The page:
Green River program targets women, people of color for STEM education

A new program at Green River College will focus on helping students of color and women transfer to universities for STEM-related degrees and careers.

  • Wednesday, November 8, 2017 11:00am
  • News

A new program at Green River College will focus on helping students of color and women transfer to universities for STEM-related degrees and careers.

MESA – which stands for Mathematics, Engineering, Science Achievement – serves students who are traditionally underrepresented in STEM fields, including African Americans, Native Americans, Hispanic/Latinos, Pacific Islanders and women.

STEM refers to the education fields of science, technology, engineering and mathematics.

Most MESA students are the first in their families to attend college, are low-income and have not been exposed to STEM curricula and career choices. MESA provides these students tutoring and mentoring, extra study sessions, transfer counseling and study centers to help them succeed before they transfer for further study.

According to Green River President Suzanne Johnson, the MESA program aligns with the college’s mission to ensure student success through comprehensive educational programs and support services responsive to diverse communities.

“The MESA program allows us to reach out to traditionally underrepresented students and show them that not only do they have a place at Green River College, but also a future in STEM fields,” Johnson said.

Green River is one of 12 colleges within the State Board for Community and Technical Colleges system to offer the program. Each college will receive $125,000 annually to support the MESA program.

Michael Schultzer, head of the Washington Technology Industry Association, credited the Legislature for expanding MESA.

“The diversity gap is real in our tech community,” he said. “In order to secure the brightest minds, tech companies need to draw from a deeper, more diverse talent pool.”

According to a recently released report by the Technology Alliance, Washington will have 160,000 STEM-related job openings by 2020 but too few graduates with STEM-related certificates and degrees.

The report found that, while most STEM jobs are related to computing occupations, the demand for STEM talent reaches into other economic sectors of Washington as well. Examples include food production in Central Washington, hospitals in Spokane and engineering in the Tri-Cities.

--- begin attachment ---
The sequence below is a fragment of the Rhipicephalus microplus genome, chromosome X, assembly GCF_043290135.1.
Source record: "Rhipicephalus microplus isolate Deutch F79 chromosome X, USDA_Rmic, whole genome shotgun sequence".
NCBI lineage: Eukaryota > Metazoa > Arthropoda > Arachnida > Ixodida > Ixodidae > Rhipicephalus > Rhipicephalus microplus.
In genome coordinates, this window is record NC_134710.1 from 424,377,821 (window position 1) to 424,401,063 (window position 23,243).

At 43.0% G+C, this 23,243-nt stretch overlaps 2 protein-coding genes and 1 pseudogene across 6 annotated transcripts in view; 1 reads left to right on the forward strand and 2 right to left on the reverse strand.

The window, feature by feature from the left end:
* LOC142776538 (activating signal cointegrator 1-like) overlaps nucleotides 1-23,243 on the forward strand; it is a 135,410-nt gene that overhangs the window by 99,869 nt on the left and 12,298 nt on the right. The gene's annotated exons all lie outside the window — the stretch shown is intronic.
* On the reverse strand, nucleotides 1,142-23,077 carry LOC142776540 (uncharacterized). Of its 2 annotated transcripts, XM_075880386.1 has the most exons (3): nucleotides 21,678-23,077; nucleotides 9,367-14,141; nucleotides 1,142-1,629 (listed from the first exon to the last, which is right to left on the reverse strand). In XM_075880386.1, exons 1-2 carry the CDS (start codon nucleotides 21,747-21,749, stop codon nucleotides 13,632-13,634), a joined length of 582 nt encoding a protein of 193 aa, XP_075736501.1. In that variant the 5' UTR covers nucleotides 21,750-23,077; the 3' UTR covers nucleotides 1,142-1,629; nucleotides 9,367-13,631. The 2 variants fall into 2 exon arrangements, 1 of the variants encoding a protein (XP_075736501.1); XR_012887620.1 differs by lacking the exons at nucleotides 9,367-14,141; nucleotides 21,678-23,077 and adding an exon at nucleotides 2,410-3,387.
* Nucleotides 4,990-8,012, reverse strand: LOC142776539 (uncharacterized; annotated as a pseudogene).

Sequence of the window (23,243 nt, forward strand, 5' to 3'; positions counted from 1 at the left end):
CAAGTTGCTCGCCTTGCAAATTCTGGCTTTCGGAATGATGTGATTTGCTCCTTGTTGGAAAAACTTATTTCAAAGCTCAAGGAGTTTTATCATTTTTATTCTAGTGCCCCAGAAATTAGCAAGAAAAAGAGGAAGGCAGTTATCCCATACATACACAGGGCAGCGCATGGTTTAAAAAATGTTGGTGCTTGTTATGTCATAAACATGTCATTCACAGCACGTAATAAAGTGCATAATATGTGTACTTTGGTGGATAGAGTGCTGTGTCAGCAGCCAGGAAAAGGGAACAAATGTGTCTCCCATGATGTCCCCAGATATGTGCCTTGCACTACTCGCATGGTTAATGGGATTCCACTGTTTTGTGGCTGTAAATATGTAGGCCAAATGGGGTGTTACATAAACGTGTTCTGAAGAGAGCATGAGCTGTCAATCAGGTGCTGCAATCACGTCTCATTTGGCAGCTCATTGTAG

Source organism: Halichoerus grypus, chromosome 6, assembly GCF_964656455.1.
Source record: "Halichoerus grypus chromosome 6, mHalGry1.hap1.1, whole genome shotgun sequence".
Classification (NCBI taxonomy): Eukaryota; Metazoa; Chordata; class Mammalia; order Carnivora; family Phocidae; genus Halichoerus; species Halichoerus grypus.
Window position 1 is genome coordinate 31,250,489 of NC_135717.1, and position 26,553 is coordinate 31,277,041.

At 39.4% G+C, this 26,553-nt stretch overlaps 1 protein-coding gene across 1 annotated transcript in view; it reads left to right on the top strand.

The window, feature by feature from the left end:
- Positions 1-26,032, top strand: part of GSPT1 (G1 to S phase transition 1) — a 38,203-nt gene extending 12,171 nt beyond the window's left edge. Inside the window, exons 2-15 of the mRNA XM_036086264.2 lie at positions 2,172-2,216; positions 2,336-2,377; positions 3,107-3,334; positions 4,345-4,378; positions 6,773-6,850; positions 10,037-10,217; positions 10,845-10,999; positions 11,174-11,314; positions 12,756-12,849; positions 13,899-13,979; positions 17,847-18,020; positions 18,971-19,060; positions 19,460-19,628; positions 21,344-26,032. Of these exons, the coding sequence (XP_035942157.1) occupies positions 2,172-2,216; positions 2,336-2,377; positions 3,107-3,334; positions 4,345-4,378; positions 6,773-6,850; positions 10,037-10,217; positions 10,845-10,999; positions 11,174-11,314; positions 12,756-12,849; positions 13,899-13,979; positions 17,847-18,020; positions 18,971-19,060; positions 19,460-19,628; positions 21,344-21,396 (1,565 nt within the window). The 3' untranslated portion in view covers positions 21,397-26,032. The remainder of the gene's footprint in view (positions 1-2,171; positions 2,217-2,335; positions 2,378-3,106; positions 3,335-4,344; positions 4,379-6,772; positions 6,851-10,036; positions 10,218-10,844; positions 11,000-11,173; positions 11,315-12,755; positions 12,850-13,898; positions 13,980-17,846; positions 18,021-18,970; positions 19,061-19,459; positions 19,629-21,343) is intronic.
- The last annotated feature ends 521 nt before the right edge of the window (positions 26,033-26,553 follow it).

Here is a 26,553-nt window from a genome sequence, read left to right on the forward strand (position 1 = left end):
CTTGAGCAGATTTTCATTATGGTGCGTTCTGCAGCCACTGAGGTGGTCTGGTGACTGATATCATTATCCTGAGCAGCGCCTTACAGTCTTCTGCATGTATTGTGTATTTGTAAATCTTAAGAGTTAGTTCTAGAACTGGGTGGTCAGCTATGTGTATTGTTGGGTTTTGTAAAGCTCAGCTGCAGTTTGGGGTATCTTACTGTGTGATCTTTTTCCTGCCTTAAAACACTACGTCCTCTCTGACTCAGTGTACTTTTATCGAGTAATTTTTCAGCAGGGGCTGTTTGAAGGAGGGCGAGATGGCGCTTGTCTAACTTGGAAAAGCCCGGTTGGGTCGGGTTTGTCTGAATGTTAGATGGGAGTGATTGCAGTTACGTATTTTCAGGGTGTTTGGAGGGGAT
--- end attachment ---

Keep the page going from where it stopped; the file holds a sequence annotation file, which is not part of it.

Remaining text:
More in News

Jeter returns to Bonney Lake as police chief

The city has grown since he left 13 years ago, but Bryan Jeter says he’s ready for the challenge.

Cross-country cyclists make first stop in Enumclaw

Pi Kappa Phi fraternity members from all around the country stopped at Ashley House on their first stop on the Journey of Hope tour.

Staying involved helped one man out of homelessness, and empower others | Public Health Insider

Having a cause and advocating for others helped Greg Francis leave homelessness behind.

Wyatt Hodder same in third in one of this year’s tree climbing competitions. Photo by Ashley Britschgi
Junior Show attracts 142 competitors, here are the winners

Make sure you don’t miss the big event next weekend.

City shifts approach on downtown property plans

The Enumclaw City Council decided to seek “letters of interest” from potential developers instead of a traditional Request for Proposals.

After Seattle’s controversial employee head tax was repealed, King County Executive Dow Constantine wants to bond against existing tax revenues to generate $100 million for affordable housing. Photo by Joe Mabel/Wikipedia Commons
County executive proposes $100 million affordable housing bond

The money was already coming, but Constantine wants to speed up the process.

Bonney Lake High School graduation 2018 | Slideshow

Check out the Panthers in their cap and gowns getting ready for life’s next challenges.

Programs come together for benefit of White River graduates

Check out which Hornets were honored during the 2018 graduation.

Enumclaw Health and Rehab offers free nursing training

The next round of classes starts Monday, June 26, and runs through July 24.

Most Read